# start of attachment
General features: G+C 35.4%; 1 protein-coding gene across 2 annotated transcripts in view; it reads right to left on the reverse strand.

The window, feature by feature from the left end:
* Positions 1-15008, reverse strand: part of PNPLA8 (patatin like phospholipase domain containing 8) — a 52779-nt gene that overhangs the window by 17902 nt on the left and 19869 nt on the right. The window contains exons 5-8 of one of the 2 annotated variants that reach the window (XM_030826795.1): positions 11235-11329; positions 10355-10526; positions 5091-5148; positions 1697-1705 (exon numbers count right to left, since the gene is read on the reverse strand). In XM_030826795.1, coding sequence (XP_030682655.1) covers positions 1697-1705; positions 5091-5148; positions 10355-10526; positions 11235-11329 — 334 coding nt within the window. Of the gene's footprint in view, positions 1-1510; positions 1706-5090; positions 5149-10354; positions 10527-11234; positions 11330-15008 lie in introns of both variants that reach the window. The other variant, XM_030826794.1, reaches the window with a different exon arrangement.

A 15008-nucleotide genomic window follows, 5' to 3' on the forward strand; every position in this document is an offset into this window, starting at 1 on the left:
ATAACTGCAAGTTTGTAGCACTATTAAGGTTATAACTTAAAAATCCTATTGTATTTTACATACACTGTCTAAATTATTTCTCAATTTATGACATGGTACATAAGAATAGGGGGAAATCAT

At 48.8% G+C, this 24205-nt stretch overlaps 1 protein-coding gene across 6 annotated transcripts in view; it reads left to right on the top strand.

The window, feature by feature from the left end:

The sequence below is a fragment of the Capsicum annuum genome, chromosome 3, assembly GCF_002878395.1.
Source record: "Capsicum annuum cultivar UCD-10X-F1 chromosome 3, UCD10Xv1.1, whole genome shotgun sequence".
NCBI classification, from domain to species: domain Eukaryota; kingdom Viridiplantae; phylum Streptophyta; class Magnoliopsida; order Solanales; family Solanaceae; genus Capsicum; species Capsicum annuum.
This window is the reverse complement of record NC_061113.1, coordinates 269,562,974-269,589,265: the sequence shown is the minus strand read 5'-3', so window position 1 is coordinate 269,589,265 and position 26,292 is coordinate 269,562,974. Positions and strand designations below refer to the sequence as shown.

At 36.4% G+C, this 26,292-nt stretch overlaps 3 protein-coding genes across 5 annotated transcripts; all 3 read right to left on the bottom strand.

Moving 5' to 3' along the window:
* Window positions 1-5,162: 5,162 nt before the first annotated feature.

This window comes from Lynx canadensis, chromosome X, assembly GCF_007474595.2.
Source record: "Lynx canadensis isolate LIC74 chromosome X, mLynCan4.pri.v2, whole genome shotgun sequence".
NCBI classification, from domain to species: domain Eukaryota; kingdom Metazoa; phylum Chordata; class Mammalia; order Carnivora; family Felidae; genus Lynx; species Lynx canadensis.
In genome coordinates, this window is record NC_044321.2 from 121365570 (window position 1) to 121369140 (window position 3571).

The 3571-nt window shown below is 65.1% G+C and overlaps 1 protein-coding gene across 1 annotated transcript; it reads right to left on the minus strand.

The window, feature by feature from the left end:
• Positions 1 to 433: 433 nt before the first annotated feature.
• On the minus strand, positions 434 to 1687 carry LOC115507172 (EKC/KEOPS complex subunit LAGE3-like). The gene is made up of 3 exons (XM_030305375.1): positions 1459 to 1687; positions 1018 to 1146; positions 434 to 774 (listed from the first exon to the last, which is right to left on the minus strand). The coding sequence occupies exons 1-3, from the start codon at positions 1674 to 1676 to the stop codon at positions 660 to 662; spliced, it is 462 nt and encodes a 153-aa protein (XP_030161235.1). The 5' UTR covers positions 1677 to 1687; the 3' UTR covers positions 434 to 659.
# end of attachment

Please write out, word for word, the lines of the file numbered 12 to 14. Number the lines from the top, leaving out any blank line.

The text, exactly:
At 36.4% G+C, this 26,292-nt stretch overlaps 3 protein-coding genes across 5 annotated transcripts; all 3 read right to left on the bottom strand.

Moving 5' to 3' along the window:
* Window positions 1-5,162: 5,162 nt before the first annotated feature.